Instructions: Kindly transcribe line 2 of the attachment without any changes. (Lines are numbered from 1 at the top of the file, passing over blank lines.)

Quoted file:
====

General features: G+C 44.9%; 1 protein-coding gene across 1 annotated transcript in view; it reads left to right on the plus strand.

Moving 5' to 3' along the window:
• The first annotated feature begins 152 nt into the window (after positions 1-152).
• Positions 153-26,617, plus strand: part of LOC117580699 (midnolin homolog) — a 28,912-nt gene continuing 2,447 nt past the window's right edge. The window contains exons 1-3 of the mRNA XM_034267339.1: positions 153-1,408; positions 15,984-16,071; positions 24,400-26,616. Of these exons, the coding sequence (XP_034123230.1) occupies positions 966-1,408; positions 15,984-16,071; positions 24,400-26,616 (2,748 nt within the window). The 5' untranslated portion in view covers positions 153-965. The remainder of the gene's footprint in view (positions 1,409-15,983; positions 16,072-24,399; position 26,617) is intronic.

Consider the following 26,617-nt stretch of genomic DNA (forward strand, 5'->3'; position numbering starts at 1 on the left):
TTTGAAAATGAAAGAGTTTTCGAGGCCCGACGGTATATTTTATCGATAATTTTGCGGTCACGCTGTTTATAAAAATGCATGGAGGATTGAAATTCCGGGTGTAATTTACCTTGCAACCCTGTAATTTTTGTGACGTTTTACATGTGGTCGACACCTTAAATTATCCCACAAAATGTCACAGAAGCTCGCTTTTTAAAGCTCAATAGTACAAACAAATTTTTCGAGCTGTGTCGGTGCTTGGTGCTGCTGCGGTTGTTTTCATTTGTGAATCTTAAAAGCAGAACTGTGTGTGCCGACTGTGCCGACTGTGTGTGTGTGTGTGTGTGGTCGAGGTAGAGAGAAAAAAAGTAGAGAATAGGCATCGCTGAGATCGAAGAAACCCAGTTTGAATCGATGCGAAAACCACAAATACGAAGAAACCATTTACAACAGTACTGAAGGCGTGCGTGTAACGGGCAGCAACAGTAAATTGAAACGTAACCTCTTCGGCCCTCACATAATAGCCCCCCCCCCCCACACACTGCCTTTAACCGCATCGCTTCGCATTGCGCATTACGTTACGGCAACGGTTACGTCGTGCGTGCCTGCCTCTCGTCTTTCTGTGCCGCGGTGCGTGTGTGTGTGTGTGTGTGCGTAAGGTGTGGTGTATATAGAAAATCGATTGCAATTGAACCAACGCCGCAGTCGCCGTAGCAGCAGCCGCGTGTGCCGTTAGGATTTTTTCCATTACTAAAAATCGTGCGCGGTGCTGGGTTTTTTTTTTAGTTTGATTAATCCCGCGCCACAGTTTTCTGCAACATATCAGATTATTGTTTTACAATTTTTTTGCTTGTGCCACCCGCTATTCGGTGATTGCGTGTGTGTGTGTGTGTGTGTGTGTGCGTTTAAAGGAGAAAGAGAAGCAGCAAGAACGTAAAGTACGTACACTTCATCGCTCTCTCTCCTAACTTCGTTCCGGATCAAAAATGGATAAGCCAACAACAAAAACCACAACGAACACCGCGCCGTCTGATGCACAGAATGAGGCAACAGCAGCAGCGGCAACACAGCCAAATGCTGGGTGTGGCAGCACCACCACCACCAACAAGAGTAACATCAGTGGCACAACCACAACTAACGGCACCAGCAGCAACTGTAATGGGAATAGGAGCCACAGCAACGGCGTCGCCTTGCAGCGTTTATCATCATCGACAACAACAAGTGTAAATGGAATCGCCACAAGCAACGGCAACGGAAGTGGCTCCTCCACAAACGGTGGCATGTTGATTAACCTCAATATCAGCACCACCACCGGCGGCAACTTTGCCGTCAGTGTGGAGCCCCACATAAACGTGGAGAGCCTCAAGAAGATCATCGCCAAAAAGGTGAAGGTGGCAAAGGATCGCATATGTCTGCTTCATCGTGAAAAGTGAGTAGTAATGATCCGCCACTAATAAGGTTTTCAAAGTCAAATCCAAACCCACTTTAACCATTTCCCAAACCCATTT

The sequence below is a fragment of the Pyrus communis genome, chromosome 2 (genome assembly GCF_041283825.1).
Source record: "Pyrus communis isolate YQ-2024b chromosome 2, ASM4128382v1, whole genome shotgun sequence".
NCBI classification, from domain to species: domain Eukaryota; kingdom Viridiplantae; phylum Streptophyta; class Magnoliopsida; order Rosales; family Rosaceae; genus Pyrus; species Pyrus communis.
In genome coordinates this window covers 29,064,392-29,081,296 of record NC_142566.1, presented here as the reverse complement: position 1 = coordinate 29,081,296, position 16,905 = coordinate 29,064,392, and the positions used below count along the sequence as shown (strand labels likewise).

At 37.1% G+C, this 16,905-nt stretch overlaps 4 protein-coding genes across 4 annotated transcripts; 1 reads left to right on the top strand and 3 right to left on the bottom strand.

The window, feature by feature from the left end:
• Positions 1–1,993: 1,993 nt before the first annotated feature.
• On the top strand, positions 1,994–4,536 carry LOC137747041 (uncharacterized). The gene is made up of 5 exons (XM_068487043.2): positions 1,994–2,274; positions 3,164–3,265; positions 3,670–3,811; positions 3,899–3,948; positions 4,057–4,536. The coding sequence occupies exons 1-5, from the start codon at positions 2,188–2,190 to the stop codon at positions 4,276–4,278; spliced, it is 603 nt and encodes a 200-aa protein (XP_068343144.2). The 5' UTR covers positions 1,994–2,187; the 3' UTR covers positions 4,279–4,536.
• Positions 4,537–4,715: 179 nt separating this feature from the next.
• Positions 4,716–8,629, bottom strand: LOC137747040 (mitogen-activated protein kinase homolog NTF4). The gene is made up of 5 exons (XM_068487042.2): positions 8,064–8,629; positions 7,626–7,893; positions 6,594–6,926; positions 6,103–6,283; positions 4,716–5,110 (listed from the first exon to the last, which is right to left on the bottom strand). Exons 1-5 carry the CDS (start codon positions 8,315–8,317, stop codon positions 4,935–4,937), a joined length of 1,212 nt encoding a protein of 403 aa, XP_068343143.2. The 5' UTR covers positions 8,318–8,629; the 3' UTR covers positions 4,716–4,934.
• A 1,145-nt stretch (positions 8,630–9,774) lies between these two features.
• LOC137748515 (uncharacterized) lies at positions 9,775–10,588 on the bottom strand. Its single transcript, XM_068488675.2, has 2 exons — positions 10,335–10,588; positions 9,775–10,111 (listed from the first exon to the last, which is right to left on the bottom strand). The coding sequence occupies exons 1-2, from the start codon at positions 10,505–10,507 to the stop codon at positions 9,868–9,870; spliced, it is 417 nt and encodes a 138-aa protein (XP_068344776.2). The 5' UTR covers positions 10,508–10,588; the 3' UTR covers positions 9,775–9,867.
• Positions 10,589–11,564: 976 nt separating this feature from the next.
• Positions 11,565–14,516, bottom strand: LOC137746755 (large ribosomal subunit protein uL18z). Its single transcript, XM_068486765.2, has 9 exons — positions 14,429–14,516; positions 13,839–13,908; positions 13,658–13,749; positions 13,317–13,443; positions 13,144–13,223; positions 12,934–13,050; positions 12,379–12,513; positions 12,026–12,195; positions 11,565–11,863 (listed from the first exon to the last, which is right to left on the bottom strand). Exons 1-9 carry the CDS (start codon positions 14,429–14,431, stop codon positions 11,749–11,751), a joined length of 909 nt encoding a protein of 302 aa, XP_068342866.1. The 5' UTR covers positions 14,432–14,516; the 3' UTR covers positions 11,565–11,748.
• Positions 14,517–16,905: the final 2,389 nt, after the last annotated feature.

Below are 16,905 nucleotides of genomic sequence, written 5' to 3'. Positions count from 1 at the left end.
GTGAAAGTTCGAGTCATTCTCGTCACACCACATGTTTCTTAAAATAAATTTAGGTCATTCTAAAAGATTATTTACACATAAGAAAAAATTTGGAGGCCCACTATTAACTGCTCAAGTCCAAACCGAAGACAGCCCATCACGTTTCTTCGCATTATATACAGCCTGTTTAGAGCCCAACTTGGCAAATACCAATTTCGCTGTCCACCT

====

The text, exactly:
Moving 5' to 3' along the window: